This is a further case which reinforces the importance and strength to rights holders of the right to communicate a copyright work to the public provided by Article 3 of the Copyright Directive (2001/29). The CJEU held that a cloud based remote recording service amounted to a communication to the public and could not fall under the private copy exemption, which was to be interpreted strictly, and therefore the rights holders’ consent was required. (Case – 265/16 VCAST v RTI SpA.).

Business impact

  • This decision is good news for rights holders, as they will be able to take action against service providers who do more than simply provide copying services to users who are in turn relying upon a private copying exemption.
  • The CJEU decision reiterates Reha Training (C-117/15) that the communication to the public is a key right which enables rights holders to exert control over their copyright works if a service provider provides a new and different technical means of transmission to a new public for which there is no consent.
  • The case gives guidance to those providing recording services via the internet and cloud storage, and to rights holders, as to where the boundaries are to be drawn, and confirms the CJEU approach that the exceptions to copyright which can be provided by the Member States will be interpreted narrowly.
  • Whilst the UK has no private copying exception enacted, the case provides a useful reminder of the CJEU’s strict approach to interpretation of exceptions to copyright.
  • The VCAST decision continues the CJEU’s line of cases where interpretation of communication to the public has been interpreted broadly. In April we gave an update on the CJEU guidance on communication to the public following the Filmspeler decision (C-527/15) which was then applied in The Pirate Bay (C-610/16) (reported here). Similarly in the VCAST decision, the CJEU was clear that the provision of the service via the internet and cloud storage where initial broadcast was on territorial TV was sufficient to infringe, if the rights holder had not consented.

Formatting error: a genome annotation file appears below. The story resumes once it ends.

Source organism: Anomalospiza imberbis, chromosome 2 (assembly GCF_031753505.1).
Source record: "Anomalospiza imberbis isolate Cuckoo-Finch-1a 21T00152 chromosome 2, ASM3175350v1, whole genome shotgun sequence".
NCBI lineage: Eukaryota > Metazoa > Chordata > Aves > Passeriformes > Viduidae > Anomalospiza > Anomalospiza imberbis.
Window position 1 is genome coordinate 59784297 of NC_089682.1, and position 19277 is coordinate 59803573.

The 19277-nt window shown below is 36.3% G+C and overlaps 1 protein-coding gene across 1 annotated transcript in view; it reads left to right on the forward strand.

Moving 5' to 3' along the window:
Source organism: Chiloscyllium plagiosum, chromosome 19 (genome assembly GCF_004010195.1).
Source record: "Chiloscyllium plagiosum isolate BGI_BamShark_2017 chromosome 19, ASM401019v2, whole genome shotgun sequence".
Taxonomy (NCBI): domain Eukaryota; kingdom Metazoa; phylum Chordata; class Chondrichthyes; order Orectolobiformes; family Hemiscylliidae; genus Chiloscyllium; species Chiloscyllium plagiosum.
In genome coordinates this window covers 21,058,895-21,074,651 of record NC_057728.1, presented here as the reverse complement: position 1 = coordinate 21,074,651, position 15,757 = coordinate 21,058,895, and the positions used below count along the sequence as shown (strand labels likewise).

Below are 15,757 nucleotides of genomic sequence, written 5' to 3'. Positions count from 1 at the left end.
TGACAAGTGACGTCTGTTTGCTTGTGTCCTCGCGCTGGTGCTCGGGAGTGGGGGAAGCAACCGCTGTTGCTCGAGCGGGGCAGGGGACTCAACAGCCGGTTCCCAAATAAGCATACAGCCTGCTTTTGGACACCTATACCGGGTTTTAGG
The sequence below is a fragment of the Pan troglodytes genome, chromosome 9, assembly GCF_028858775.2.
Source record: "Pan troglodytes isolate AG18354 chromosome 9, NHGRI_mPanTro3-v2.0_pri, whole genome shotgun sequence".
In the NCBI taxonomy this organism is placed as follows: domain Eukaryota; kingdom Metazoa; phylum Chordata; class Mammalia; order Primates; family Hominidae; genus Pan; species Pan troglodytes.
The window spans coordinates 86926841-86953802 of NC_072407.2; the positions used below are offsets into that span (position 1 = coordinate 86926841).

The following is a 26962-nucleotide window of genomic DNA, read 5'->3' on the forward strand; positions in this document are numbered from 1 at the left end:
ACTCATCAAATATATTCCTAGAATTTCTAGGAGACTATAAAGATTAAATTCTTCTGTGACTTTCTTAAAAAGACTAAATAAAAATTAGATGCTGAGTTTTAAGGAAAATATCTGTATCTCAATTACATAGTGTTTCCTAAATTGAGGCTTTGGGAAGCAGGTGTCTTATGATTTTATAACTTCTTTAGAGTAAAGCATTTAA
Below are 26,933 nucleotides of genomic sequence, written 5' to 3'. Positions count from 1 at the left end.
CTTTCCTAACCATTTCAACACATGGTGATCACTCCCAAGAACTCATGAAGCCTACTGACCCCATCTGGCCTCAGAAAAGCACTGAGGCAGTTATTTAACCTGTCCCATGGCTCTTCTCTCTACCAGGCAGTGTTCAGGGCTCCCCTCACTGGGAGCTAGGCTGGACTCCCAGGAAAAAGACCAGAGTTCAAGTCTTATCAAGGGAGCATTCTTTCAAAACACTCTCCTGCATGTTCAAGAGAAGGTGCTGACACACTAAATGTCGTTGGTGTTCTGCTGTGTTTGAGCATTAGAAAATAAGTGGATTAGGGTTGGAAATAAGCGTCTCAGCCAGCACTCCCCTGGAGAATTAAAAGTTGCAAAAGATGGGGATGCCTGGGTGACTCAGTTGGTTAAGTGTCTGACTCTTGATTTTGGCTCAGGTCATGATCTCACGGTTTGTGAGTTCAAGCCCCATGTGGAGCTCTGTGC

Decision

VCAST operates a remote recording system for terrestrial television programmes of Italian organisations, which picks up the television signal using VCAST’s antennas and records the customer’s choice into a cloud data storage space indicated by the customer. This makes a copy of the broadcasted programme available to the customer at a time of their choice via the internet.

In its reference to the CJEU, the District Court of Turin, Italy, sought a ruling as to the application of the private copy exemption on VCAST’s services. The private copy exemption allows natural persons to make copies for personal use, and the CJEU has acknowledged that the means to make the copy may be provided by a third party. However, the Italian Court were concerned as to whether the service provider’s commercial nature and the extent of their role in facilitating recording took the service outside the scope of the exemption, and if the service was legitimate, whether rights holders were sufficiently compensated, as required by the Copyright Directive.

In its decision, the CJEU identified that the role of VCAST was not just to provide a means for recording, but was also to provide access to protected works in the first place. The Court therefore found that the question was not simply one of applying the private copying exception and it approached the case by considering whether VCAST was making a communication to the public which is a right reserved to the copyright owner under Article 3 of the Copyright Directive.

The CJEU had no difficulty in concluding that VCAST was making a communication to the public because it was providing a retransmission to customers via the internet and cloud storage of protected works to a different public to which the same works had previously been broadcast on terrestrial TV. VCAST was therefore providing protected works through a different technical means to a different public and this constituted a communication to the public which required the consent of the rights holder, applying the test in Reha Training.

In Reha Training, a decision of the Grand Chamber of the CJEU which drew together the criteria for assessing whether there had been a communication to the public, the CJEU confirmed a two-prong approach requiring: (1) an act of communication being a transmission or retransmission of the protected work by any technical means, if that specific technical means had not already been authorised by the rights holder; and (2) the communication must be to a new public who would not enjoy the protected work without the intervention of the service provider.